Horror films thrive on spooking their audience in a variety of ways. For example, the recent tech horror Countdown tapped into our anxiety about our mortality with an app that predicts the time you’ll die, down to the second. The central conceit being, how do you avoid death?
Well, today we’re counting down seven reasons characters die in horror films. Avoid these things to ensure your safety.
1. Taking drugs/having sex
Let’s get the obvious reason out first. Now many tend to overstate the significance of not taking drugs and having sex in horror movies. There are many iconic horror movie survivors who didn’t die after taking drugs (Laurie smokes marijuana and survived Halloween (1978)) and having sex (Ginny in Friday the 13 part 2, Sidney in Scream and Jay in It Follows).
But generally, it’s best to play it safe. For every iconic horror survivor who disproves this claim, there are slews of iconic horror victims that prove it. Just see Tina in A Nightmare on Elm Street (1984) who had sex moments before her tortuous slicing by Freddy Krueger.
And Palmer in The Thing (1982) definitely shouldn’t have gotten high with a shapeshifting alien creature running around.
2. Mocking conventions
Something less widely recognised is the fact that knowing genre clichés can also be a death sentence. How many times in horror movies have you heard someone mock their compatriots, by saying, “haven’t you seen a scary movie before?” only for them to die soon after. Unless you’re part of the Scream series self-aware characters rarely live to the end credits.
For a great example of how self-awareness kills, look at the character of Lizbeth from Friday the 13th Part 6: Jason Lives.
3. Heading into the unknown
A word of advice, if you’re heading somewhere and find that it’s abandoned, rundown, has measures in place to keep people out, contains weird items or you don’t know much about it, just leave. You don’t know what may be lurking around.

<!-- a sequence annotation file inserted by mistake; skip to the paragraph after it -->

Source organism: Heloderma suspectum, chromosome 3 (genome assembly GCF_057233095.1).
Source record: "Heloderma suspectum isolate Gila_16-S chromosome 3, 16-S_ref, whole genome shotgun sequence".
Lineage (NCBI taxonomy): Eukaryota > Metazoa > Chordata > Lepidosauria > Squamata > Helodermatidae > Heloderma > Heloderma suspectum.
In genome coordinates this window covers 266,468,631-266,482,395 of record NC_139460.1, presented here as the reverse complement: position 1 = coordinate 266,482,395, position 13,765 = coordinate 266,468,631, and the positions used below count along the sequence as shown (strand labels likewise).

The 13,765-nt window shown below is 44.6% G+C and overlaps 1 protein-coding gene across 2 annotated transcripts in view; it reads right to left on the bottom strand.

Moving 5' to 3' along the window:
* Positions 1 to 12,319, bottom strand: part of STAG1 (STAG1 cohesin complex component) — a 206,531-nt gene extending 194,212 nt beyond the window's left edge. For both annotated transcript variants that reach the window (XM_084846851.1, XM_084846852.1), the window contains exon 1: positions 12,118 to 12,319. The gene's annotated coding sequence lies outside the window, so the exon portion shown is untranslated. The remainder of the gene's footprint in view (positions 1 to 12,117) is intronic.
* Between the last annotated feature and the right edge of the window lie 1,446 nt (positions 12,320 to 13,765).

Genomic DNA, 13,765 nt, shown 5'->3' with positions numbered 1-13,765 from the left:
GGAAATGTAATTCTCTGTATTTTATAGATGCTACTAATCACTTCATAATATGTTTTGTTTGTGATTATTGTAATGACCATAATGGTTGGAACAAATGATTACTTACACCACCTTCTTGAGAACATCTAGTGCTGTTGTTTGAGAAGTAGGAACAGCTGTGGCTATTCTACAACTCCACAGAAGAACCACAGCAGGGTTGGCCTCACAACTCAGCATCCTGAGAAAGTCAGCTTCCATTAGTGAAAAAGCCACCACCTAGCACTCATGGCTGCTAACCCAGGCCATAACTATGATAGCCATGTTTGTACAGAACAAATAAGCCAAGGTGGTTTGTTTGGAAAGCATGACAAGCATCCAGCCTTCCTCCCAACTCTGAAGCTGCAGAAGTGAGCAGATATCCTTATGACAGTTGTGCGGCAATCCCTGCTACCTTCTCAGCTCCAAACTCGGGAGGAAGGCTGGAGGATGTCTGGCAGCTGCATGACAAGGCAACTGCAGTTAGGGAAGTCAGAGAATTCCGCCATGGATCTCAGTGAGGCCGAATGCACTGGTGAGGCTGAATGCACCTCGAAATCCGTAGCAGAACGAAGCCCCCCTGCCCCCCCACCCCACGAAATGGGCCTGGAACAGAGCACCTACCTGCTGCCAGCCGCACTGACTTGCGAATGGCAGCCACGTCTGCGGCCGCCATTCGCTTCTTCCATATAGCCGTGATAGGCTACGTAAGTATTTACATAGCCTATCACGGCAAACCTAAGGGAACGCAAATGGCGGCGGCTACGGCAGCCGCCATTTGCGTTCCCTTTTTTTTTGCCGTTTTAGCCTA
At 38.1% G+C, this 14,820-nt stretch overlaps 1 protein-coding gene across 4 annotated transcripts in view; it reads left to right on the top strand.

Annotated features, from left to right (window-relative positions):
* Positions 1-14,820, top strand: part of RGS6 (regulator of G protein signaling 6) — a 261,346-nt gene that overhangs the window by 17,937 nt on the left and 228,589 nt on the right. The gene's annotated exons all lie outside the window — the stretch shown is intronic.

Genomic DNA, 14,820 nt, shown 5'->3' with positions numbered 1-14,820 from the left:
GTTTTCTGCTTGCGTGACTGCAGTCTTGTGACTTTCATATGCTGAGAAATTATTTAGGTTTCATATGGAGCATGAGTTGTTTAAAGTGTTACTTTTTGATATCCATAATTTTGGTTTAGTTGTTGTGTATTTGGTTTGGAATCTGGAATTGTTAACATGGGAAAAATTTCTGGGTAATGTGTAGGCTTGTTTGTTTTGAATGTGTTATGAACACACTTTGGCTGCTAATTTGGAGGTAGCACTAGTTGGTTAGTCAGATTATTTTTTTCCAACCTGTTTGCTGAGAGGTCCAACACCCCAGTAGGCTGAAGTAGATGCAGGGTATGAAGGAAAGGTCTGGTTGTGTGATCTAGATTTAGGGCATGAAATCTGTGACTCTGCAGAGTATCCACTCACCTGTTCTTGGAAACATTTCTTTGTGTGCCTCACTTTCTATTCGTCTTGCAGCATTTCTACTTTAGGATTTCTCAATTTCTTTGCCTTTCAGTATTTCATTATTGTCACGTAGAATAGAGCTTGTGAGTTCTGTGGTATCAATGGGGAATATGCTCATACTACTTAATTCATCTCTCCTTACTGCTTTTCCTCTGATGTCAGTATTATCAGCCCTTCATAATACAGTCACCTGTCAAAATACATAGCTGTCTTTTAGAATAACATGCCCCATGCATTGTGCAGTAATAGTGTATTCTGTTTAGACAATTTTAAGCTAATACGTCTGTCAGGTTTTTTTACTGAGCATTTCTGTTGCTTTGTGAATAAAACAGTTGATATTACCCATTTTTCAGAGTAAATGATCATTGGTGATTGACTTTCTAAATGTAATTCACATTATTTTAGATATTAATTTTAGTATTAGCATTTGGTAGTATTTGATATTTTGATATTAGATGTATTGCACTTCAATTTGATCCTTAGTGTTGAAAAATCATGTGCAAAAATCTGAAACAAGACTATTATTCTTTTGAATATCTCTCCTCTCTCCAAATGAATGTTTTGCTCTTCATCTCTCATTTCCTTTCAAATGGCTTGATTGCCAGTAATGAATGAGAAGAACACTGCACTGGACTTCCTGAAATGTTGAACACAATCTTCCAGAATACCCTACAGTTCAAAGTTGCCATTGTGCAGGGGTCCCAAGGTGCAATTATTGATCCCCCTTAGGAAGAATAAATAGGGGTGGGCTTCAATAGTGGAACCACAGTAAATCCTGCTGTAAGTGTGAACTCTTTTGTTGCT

The Texas Chainsaw Massacre (1974) typifies this. Two of our leads wander onto a property with a drained swimming pool, blacked-out windows, and teeth are found on the porch. When they don’t leave there are very unfortunate consequences.
4. Going anywhere alone
Following on from the last entry, while it’s a bad idea heading into the unknown it’s even worse to go anywhere without bringing someone with you. It’s a good rule of thumb, when you go off alone you’re easier to stalk, terrorize and kill because no one’s there to keep you grounded and out of harm’s way.
No series exemplifies this trope better than the Friday the 13th series. The first movie, in particular, features several effective reasons for why you should never go anywhere alone.
5. Being generally unpleasant
As in life, don’t be unpleasant to people. Don’t insult, belittle, harm or be rude, it just makes everyone hate you. And when everyone hates you in a horror film you can rest assured that you are going to die.
Look no further than this scene from Silent Night for proof of that.
6. Ignoring warnings & premonitions
I get that sometimes it’s hard to accept warnings from strangers, close friends, relatives or even your subconscious (in the case of dreams). It may feel patronising or like you aren’t personally in control. But these warnings are for your safety. It’s so baffling that horror film characters continually ignore them, as it usually leads to someone biting the big one.
Again Friday the 13th shows that warnings should be heeded. If the kids listened to Crazy Ralph, they’d still be alive.
7. Cheating death
The final irony of horror movies is that you’re seldom truly safe. There was a time when good people survived and lead happy lives after the credits rolled. But besides the odd exception, that’s not the case nowadays.
If you’re in a self-contained movie maybe, one or two survivors will live to tell the tale. But if you’re a returning character from another film (and you aren’t Sidney Prescott, Ash Williams, Tommy Jarvis or Alice Johnson), you’ll more than likely die. So, if you survive, avoid sequels.
The master of dying in sequels is Laurie Strode. Originally dying in an off-screen car crash between Halloween 2 and 4, she was brought back in H20 (which continued from Halloween 2), only to die again in Halloween: Resurrection. She also died in the director’s cut of Rob Zombie’s Halloween 2 (the second film in the reboot timeline) before being brought back in Halloween (2018). It seems the universe has a fascination with reviving and killing Laurie.
So there’s our list of seven reasons why characters die in horror movies. Just avoid doing these things and you’re sure to live to see another day.